In the United States the controversial Dakota Access Pipeline has ignited issues of climate change, activism and indigenous lands rights. Protesters are opposing the construction of the pipeline that will transport oil across four states as thousands rally at Native American protests in Cannon Ball, North Dakota.
Their primary concerns are the subsequent environmental impacts of the pipeline, the desecration of sacred burial sites and land owned by Native Americans.
For those of us in Australia, who may have heard snippets of information or have seen it trending on Facebook (it almost always is), here is a breakdown of what we know so far.
What is the Dakota Access Pipeline?
The 1,172-miles pipeline will be responsible for transporting 500,000 barrels of crude oil everyday from North Dakota to Illinois.
The $3.8 billion-project will travel through four states and is run by Energy Transfer Projects, bringing Bakken shale oil from North Dakota to U.S. Gulf Coast refineries in the fastest, most direct way possible.
Who's against the pipeline and why?
The local Standing Rock Sioux Tribe and thousands of supporters from all walks of life are camped along Cannon Ball, joining the tribe to try block the construction of the pipeline. These activists call themselves 'water protectors'.
According to the Sioux tribe, the pipeline would taint drinking water, infringe on sacred sites and open up potential for a severe environmental incident. The pipeline will run under the Missouri River which supplies the tribe's drinking water.
"It will not be just harmful to my people but its intent and construction will harm the water in the Missouri River, which is one of the cleanest and safest river tributary left in the United States," Standing Rock Sioux Chairman David Archambault II said in a statement.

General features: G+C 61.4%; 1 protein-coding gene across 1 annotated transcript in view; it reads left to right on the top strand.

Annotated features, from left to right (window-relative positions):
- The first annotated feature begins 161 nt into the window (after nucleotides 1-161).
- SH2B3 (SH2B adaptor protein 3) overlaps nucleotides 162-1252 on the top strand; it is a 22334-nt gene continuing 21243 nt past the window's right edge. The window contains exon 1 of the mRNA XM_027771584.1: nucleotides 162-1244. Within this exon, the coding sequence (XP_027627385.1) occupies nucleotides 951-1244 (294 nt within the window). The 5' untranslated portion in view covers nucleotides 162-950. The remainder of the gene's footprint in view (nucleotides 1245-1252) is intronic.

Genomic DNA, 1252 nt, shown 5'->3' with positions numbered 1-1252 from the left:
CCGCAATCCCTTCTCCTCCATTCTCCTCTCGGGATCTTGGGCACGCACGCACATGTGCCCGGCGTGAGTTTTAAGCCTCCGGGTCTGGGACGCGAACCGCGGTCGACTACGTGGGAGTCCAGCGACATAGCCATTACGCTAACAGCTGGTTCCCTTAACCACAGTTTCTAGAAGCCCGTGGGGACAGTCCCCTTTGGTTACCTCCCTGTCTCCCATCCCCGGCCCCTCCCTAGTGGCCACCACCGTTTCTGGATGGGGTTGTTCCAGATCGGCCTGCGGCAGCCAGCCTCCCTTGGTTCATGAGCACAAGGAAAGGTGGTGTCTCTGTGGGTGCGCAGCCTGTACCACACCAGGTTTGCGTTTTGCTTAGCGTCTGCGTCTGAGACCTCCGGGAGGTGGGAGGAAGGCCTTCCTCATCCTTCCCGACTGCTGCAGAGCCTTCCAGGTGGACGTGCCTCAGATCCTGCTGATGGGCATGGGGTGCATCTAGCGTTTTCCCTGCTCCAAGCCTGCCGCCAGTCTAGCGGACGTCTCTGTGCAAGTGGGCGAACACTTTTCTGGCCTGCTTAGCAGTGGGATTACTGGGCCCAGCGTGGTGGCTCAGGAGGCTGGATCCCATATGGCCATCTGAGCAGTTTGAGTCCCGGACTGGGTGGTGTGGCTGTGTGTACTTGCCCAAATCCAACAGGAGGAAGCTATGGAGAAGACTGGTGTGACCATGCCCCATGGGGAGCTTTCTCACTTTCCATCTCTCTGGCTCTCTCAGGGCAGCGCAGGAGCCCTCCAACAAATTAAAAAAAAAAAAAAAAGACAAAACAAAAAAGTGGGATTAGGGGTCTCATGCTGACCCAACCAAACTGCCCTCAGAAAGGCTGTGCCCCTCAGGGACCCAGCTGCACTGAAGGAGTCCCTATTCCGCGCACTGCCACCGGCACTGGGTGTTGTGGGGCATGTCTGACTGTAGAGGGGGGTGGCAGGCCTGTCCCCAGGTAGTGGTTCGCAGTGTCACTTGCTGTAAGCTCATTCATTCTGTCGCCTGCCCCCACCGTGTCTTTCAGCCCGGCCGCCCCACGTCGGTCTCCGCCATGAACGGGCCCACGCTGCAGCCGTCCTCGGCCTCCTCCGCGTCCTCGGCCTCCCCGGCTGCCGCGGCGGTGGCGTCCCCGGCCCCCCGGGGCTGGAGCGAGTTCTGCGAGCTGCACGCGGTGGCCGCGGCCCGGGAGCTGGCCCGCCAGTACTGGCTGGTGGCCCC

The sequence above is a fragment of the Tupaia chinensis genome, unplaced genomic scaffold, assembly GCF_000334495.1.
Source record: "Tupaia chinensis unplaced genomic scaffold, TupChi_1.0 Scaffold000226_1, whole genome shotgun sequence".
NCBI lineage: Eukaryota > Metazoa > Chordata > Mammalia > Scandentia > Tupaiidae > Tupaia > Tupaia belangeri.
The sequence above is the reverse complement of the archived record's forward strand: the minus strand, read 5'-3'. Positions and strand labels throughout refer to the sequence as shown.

They also claim that permits, granted by the U.S. Army Corps Engineers in July violate "multiple federal statutes" which include the National Historic Preservation Act.
They say the approval of the pipeline was done without necessary environmental review processes and consultation of tribes. Also arguing the environmental concerns bare similarities to Keystone XL, a pipeline that was vetoed by the Obama administration.
The Standing Rock Tribe suffered a set back in September after a federal judge denied an injunction that would have frozen construction on the pipeline.
What's going on between the police and protesters?
Rubber bullets and water cannons have allegedly been fired at the activists from local authorities. According to The Intercept, hundreds of protesters have been injured and more than 20 have been taken to hospitals.
Neil Young and Darryl Hannah penned a letter asking President Barack Obama to do what he can to make sure authorities start to treat those protesting with decency and respect.
"Standing while being hit with water cannons, mace, tear gas, rubber bullets. Standing without weapons and praying, the water protectors endure human rights abuses in sub freezing temperatures," the letter writes.
Construction of part of the pipeline was halted due to the protests in September by the U.S. Justice and Interior Departments, alongside the U.S. Army Corps of Engineers.
What's the U.S. Government doing about it?
At the start of November, Obama said the U.S. Government was examining ways to reroute the pipeline and address concerns raised by Native American tribes, Reuters reports.
His first direct comment on the escalating violence over the Dakota Access Pipeline was made to online news site Now This.
"My view is that there is a way for us to accommodate sacred lands of Native Americans. And I think that right now the Army Corps is examining whether there are ways to reroute this pipeline," Obama said in the video interview.
What's the latest on the pipeline protests?
Hundreds of protesters camping out have until December 5 to get out. The U.S. Government plans to shut down the largest camp in North Dakota, where people continue to protest.
After recent clashes, the U.S. Army Corps of Engineers penned a letter about the decision to the Native American tribes -- adding there was an alternate "free speech zone" on the other side of Cannonball River.
"This decision is necessary to protect the general public from the violent confrontations between protestors and law enforcement officials that have occurred in this area," Col. John Henderson said in a letter to tribal chairman Dave Archambault.
Despite the eviction order, Dakota Access Pipeline protesters vow to stay in the area which will put them at risk of prosecution.
Archambault said the tribe would continue to exercise its First Amendment rights to free speech and did not see the letter as a forced eviction.